Thursday, December 9, 2021

Two Rights Don't Make...

Jeeez, it’s been so long. You’ve both been very patient.

I got a question a few weeks back about using the world of my books in a game setting. Not, like, a question from Blizzard or Bethesda or something. Just someone running a tabletop campaign who (very graciously) asked my permission to use a bunch of these elements I’ve created in the game they were playing.

And this put me in such an odd spot I didn’t respond to it for a while. The more I thought about the answer, the bigger and more sprawling (and apologetic) it became. And then there was a semi-related question that came up while I was blathering away at the Writer’s Coffeehouse for SDCC, which reminded me I’d never answered it here.

So... let’s talk about rights a little bit. This is one of those terms that doesn’t get discussed a lot. Well, not in the correct way, I think. I’ve seen a couple people get screwed over because they didn’t realize what they were giving up and/or who they were giving it up to.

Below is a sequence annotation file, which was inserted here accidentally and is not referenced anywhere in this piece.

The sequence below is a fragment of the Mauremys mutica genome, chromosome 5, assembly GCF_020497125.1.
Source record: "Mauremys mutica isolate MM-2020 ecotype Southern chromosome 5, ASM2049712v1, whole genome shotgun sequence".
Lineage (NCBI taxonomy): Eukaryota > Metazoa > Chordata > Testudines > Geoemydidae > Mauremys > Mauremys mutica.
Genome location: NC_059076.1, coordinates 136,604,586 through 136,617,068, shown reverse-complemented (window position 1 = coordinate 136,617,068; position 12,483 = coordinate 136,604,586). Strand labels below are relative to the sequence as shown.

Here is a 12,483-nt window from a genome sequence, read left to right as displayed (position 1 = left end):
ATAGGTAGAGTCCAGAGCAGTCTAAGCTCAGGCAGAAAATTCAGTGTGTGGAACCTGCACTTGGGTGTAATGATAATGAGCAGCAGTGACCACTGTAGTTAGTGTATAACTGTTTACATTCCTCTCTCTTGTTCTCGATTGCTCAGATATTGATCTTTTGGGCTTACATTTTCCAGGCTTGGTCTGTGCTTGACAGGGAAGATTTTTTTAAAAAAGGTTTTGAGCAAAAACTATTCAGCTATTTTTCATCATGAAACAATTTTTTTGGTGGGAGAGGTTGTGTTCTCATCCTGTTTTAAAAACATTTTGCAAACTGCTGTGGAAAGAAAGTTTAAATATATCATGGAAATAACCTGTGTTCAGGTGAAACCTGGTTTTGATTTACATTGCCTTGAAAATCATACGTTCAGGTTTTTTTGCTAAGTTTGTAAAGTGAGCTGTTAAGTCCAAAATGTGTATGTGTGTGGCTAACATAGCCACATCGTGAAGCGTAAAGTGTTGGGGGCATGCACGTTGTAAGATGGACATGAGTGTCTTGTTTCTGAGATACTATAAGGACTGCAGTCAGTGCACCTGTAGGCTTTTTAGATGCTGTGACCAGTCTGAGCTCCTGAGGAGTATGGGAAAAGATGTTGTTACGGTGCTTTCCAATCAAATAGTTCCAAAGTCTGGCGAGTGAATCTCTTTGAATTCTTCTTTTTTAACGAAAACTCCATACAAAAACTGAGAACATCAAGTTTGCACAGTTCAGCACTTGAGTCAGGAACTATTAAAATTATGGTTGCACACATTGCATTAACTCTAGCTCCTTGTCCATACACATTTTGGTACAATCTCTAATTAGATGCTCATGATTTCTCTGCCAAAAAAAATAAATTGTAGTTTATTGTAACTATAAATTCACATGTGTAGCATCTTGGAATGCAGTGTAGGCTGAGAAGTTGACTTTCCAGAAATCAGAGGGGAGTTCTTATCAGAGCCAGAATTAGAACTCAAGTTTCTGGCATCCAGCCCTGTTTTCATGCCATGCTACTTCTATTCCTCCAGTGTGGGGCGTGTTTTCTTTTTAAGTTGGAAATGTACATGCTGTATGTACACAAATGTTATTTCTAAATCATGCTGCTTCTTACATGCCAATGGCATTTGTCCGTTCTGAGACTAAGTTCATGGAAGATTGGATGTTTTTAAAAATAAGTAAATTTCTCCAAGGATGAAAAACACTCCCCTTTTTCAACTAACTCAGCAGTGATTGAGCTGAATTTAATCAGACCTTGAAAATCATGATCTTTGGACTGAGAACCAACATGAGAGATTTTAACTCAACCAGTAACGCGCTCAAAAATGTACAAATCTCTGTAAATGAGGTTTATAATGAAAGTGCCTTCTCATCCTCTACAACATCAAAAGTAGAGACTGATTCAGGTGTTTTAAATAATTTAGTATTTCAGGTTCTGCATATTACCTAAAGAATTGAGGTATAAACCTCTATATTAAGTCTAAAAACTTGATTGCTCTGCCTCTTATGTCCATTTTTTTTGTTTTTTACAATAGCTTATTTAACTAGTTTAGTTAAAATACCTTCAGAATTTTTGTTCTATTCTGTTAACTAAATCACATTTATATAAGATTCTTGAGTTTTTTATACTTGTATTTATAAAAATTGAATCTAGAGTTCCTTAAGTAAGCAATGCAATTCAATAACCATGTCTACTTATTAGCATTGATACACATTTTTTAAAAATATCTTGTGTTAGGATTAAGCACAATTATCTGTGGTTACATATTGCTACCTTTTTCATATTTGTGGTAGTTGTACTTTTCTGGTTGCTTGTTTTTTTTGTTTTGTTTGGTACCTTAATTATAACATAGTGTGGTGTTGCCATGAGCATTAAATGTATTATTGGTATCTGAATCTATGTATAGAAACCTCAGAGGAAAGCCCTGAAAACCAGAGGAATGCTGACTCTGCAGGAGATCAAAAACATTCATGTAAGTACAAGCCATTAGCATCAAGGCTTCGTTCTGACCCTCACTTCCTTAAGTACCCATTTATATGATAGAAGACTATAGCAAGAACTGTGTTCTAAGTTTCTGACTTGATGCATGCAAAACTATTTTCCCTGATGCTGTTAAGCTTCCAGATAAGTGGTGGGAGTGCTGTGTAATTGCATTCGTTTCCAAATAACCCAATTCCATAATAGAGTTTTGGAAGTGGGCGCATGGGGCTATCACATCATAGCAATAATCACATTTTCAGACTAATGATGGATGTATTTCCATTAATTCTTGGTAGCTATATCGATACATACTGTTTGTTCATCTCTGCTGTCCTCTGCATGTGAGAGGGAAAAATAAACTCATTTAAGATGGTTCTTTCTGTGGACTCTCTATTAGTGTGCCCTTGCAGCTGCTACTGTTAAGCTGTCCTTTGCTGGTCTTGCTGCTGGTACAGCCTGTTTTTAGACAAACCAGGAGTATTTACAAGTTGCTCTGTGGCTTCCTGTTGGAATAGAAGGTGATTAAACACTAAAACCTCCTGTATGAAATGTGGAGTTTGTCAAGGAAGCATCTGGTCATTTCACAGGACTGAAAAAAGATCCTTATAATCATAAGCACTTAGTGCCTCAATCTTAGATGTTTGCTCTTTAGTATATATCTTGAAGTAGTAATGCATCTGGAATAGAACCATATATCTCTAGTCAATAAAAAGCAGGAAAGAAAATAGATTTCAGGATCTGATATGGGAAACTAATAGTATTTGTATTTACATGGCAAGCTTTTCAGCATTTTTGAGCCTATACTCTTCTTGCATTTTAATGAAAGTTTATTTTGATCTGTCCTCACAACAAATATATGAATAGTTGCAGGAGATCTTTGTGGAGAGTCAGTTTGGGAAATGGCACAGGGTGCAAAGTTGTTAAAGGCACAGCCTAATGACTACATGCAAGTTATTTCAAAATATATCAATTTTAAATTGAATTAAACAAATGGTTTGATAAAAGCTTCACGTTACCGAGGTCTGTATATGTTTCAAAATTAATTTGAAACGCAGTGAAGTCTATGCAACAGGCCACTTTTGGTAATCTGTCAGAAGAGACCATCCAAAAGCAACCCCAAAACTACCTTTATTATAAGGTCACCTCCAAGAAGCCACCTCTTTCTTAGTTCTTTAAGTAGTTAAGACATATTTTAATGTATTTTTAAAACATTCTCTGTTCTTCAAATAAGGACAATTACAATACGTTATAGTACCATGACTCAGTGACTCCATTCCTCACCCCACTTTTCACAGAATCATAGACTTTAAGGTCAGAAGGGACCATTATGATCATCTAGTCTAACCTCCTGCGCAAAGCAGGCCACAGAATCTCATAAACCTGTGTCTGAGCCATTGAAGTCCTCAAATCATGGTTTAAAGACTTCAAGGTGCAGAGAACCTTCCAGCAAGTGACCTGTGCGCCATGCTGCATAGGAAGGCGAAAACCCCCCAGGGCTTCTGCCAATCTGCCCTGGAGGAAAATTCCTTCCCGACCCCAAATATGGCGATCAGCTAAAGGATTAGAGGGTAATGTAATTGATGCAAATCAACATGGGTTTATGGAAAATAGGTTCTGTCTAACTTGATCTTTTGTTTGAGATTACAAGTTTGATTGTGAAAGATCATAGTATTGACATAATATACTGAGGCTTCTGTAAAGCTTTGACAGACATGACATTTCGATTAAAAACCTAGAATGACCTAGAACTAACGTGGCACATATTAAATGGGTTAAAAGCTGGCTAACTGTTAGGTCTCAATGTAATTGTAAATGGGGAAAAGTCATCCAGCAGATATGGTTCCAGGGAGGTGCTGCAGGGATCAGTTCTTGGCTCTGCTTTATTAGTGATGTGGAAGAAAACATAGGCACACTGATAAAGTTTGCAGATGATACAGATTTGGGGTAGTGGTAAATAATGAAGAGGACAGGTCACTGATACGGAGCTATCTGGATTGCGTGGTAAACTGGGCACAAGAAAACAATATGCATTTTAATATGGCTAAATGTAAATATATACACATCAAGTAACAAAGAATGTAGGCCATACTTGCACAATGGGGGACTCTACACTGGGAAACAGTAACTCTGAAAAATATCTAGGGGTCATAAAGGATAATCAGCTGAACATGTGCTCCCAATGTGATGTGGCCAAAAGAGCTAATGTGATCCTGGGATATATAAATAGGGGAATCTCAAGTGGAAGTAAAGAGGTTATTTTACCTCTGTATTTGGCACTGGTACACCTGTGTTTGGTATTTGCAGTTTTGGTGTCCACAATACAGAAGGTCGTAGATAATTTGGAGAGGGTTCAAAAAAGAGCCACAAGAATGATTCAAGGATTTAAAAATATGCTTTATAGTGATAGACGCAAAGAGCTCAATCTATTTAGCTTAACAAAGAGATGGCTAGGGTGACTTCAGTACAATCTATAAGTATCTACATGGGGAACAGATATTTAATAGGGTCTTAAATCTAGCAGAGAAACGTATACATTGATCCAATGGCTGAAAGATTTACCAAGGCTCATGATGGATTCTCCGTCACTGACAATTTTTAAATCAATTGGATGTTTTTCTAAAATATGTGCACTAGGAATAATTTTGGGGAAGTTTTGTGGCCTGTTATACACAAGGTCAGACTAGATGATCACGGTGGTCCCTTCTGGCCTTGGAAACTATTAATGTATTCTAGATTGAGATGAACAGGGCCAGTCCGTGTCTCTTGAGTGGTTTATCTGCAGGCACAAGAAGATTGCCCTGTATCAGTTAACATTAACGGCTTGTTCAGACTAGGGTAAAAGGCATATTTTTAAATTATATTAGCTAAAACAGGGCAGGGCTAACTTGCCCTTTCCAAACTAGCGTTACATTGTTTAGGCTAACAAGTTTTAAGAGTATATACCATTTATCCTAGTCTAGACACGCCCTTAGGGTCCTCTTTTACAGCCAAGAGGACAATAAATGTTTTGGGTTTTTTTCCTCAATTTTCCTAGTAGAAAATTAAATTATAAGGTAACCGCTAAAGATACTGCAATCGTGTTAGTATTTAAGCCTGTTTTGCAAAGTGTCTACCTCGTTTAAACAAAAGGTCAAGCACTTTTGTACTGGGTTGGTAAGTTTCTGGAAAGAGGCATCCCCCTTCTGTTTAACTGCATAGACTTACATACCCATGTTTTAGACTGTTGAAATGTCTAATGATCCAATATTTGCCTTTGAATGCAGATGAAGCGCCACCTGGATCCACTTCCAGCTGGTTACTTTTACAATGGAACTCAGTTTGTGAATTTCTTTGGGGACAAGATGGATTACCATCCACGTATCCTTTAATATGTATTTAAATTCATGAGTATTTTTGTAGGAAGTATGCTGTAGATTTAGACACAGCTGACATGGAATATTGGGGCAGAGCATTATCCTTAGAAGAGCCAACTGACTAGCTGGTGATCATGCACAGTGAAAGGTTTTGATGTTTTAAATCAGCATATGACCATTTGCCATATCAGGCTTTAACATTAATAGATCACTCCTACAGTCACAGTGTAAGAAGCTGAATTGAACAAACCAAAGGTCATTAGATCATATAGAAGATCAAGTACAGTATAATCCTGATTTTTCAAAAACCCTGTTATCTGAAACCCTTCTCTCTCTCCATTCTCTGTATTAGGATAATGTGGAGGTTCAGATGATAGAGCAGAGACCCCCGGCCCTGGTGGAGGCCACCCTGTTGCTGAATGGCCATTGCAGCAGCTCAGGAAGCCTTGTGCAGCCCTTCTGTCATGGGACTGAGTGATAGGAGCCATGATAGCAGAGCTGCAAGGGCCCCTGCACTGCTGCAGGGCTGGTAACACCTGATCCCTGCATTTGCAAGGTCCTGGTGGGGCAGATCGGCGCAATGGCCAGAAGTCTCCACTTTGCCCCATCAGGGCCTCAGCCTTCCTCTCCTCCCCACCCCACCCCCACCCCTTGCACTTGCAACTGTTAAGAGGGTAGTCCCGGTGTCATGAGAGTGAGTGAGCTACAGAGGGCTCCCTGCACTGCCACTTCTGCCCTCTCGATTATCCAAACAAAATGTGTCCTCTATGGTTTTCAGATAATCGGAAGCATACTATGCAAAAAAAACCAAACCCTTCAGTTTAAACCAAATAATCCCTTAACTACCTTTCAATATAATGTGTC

Also, to be clear, I’m just going to talk about what rights are. If any of you want to talk about how much rights cost or how long they should be held, that’s a different conversation, and not quite relevant to all this. For now, just defining rights and a little bit on how they move around

The easiest way to think of rights is that they’re legal permissions. I’ve created something (for our purposes, a long story of characters and events) and I can give, sell, or rent out (so to speak) all the assorted rights to this story. You’ve probably heard of some like First North American Publishing Rights. This means the person who has those rights is (surprise) the person who gets to legally publish the story for the first time in North America. My agent likes to talk about foreign-language rights a lot—German rights, Spanish rights, Thai rights. That means who gets to tell my story in those languages. And we all love to talk about movie rights, television rights, and action figure rights.